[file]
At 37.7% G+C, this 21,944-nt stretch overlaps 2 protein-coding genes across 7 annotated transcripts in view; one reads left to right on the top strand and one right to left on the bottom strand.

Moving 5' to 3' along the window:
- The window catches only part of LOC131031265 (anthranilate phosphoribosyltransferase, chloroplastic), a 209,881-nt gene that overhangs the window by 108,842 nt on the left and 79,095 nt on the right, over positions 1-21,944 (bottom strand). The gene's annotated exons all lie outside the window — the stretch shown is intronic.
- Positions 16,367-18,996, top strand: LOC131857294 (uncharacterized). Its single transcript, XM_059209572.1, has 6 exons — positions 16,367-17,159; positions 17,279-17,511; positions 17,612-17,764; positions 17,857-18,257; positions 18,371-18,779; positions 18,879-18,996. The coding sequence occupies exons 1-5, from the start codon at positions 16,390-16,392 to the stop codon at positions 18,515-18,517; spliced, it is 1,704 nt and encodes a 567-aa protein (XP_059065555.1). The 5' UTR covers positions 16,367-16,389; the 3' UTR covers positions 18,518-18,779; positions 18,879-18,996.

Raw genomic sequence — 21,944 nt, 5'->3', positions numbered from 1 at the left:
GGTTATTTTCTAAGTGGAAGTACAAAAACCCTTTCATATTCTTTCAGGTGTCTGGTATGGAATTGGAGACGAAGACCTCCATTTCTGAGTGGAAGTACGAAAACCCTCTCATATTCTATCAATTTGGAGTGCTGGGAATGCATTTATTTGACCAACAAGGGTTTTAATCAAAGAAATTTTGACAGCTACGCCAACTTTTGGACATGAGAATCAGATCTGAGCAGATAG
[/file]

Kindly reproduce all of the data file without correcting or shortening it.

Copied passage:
At 37.7% G+C, this 21,944-nt stretch overlaps 2 protein-coding genes across 7 annotated transcripts in view; one reads left to right on the top strand and one right to left on the bottom strand.

Moving 5' to 3' along the window:
- The window catches only part of LOC131031265 (anthranilate phosphoribosyltransferase, chloroplastic), a 209,881-nt gene that overhangs the window by 108,842 nt on the left and 79,095 nt on the right, over positions 1-21,944 (bottom strand). The gene's annotated exons all lie outside the window — the stretch shown is intronic.
- Positions 16,367-18,996, top strand: LOC131857294 (uncharacterized). Its single transcript, XM_059209572.1, has 6 exons — positions 16,367-17,159; positions 17,279-17,511; positions 17,612-17,764; positions 17,857-18,257; positions 18,371-18,779; positions 18,879-18,996. The coding sequence occupies exons 1-5, from the start codon at positions 16,390-16,392 to the stop codon at positions 18,515-18,517; spliced, it is 1,704 nt and encodes a 567-aa protein (XP_059065555.1). The 5' UTR covers positions 16,367-16,389; the 3' UTR covers positions 18,518-18,779; positions 18,879-18,996.

Raw genomic sequence — 21,944 nt, 5'->3', positions numbered from 1 at the left:
GGTTATTTTCTAAGTGGAAGTACAAAAACCCTTTCATATTCTTTCAGGTGTCTGGTATGGAATTGGAGACGAAGACCTCCATTTCTGAGTGGAAGTACGAAAACCCTCTCATATTCTATCAATTTGGAGTGCTGGGAATGCATTTATTTGACCAACAAGGGTTTTAATCAAAGAAATTTTGACAGCTACGCCAACTTTTGGACATGAGAATCAGATCTGAGCAGATAG